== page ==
"What could you have kept hidden for so long? And why haven't you used it as a bargaining chip yet?" asked Frodo skeptically.
"It's called the Arkenstone. And the reason I haven't used it yet –" Bilbo broke off and canted his head to the side. "Someone's coming."
"What?" began Pippin. "How do you –"
But Frodo was already up and scrambling back toward the exit. He ran back, grabbed a stupefied Sam by the arm, and dragged him to the crack in the stone wall, hissing at the his other two friends to get over there, now. When they were all safely back into the tunnel, he shoved them behind him and peered back out into the stone room. Sure enough, in a minute or so loud footsteps approached.
"Who is it?" whispered Sam. Frodo felt Sam's questioning hand on his shoulder, and was glad for the warmth of it, for Thorin had just sauntered through his field of vision. The Dwarf king was not tall, of course, and didn't look too imposing, but he had a very straight bearing and a royal walk. And Frodo knew that if he'd turned his head and seen a peering hobbit eye, he would have had all four of their heads, and never mind the shiny torture implements on the squat black table.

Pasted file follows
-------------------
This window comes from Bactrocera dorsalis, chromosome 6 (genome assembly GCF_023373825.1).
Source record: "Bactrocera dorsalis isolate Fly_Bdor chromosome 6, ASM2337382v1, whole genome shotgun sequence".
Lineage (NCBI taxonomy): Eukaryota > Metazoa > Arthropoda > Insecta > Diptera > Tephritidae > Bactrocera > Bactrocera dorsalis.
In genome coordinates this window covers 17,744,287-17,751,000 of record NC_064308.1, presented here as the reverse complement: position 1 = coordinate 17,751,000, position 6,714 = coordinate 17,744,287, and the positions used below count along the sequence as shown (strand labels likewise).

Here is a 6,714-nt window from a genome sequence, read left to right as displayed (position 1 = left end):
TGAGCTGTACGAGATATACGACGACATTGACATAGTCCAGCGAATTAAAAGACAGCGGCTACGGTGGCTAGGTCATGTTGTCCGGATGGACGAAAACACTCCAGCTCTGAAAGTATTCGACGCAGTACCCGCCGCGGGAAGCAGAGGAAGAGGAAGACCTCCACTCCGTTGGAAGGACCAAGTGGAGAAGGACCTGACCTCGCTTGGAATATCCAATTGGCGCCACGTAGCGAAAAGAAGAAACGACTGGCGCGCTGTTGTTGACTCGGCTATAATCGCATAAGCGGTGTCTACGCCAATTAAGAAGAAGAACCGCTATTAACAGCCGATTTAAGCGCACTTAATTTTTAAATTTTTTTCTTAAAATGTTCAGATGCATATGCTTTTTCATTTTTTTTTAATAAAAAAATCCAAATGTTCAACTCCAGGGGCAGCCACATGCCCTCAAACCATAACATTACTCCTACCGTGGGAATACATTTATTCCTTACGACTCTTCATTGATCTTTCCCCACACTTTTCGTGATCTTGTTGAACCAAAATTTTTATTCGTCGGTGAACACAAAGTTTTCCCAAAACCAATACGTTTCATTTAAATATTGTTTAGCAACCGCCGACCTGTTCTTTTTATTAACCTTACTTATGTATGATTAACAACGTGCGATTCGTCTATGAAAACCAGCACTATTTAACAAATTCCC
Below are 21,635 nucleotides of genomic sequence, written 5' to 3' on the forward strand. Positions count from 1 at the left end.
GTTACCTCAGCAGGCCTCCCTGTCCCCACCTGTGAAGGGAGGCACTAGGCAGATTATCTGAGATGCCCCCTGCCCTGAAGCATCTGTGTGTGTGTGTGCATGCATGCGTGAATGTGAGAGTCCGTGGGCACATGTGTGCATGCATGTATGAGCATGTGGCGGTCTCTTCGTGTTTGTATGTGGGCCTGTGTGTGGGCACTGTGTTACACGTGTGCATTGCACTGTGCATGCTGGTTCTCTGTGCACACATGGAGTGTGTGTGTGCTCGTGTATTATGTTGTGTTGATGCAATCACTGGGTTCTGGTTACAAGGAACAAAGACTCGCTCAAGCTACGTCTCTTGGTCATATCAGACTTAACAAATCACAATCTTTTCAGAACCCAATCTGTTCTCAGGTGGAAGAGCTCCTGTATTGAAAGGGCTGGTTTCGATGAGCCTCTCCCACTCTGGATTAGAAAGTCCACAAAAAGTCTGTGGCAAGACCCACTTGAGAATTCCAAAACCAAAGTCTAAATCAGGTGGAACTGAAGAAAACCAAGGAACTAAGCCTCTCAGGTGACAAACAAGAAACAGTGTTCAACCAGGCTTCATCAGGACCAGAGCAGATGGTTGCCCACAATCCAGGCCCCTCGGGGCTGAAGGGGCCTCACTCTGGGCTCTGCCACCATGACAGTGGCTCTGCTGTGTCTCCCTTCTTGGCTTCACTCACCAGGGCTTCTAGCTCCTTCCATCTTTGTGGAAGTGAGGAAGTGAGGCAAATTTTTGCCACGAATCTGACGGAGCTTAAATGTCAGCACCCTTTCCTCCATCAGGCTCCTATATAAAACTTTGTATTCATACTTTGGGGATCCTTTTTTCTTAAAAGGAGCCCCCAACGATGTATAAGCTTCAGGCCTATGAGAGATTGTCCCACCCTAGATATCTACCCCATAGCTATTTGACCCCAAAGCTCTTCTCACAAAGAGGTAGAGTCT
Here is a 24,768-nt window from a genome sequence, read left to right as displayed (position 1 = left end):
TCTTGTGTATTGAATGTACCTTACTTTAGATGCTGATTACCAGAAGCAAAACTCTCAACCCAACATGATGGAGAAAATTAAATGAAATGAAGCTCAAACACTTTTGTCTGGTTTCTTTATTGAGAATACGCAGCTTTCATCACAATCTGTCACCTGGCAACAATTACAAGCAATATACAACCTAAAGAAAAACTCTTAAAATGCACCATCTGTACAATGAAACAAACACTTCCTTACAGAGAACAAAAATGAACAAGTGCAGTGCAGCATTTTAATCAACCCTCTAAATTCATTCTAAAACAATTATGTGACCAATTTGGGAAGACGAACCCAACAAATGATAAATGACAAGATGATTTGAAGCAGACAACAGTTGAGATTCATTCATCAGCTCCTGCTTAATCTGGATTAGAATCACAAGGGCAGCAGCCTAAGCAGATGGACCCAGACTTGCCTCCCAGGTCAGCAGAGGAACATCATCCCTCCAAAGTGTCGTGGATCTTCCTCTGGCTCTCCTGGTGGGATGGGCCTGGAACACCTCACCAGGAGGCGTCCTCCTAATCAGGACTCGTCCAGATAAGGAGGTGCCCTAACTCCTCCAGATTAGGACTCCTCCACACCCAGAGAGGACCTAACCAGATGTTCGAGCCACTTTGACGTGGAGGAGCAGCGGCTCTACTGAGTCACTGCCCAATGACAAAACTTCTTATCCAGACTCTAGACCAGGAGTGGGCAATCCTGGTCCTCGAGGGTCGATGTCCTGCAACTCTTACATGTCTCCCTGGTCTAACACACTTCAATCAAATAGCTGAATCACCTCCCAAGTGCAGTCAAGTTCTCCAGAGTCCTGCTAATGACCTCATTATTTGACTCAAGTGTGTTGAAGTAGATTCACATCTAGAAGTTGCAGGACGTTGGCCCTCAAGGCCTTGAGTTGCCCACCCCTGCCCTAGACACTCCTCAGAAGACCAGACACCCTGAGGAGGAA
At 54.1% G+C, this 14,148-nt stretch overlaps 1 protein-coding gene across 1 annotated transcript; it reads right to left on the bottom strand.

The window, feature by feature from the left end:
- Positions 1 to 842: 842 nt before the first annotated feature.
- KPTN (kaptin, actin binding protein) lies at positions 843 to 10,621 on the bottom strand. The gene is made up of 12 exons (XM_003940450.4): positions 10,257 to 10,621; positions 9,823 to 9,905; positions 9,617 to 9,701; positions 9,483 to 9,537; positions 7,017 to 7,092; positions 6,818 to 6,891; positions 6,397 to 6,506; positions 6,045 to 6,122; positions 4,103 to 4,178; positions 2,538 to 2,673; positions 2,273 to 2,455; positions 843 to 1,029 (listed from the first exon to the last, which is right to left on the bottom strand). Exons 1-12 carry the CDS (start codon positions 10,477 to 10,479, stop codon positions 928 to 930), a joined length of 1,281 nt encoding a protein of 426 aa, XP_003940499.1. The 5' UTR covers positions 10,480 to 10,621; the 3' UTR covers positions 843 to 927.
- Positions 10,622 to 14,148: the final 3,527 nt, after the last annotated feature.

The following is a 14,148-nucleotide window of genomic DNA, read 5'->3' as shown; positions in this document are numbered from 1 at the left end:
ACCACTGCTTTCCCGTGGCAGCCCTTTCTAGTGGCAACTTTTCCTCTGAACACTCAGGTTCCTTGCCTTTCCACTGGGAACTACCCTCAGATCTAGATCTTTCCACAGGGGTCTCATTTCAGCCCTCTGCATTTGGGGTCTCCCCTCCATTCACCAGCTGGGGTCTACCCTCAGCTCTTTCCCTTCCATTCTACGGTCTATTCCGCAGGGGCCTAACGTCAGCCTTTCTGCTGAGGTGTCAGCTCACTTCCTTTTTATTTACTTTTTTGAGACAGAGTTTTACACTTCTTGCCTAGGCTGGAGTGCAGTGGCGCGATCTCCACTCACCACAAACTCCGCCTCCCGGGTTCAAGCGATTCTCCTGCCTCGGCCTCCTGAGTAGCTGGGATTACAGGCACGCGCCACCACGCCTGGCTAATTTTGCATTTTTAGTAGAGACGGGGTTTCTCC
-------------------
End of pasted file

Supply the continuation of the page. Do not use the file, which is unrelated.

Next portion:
He heard the murmur of voices and a squeak as the cell door opened. The footsteps came back toward him, and Bilbo walked to the center of the stone room. He was followed by Thorin and his guards. The guards stopped Bilbo short, hauling him over to the table.
"It's Thorin's Day," the King said. He had a low voice, and it sounded like rocks grinding together. "It's a holiday. And I get to have my fun. Don't I get to have my fun, Bilbo?" He didn't seem to want an answer, and he nodded to the guard, who laid Bilbo on the table and took hold of one silver flechette. As the guard laid knife to Bilbo's skin, Thorin began to giggle, and Bilbo began to scream.
"What's happening, Frodo? What's going on?" Sam's voice recalled Frodo to himself, and he turned back. Sam's face, an inch from his own, reflected his own fear and loathing. "Is that Thorin?"
Frodo pushed Sam backwards gently, thumping him into Merry and Pippin. "Let's go," he said quietly. "No need to know what's going on out there. No need." As they tramped their way back through the new tunnels, Frodo fought with himself – you do want to find the Arkenstone. You don't. You could save everyone. No you couldn't. You're no hero. Yes you are. Go home and go to bed. Go back and see Bilbo again. You're no hero. Yes you are.
Yes you are.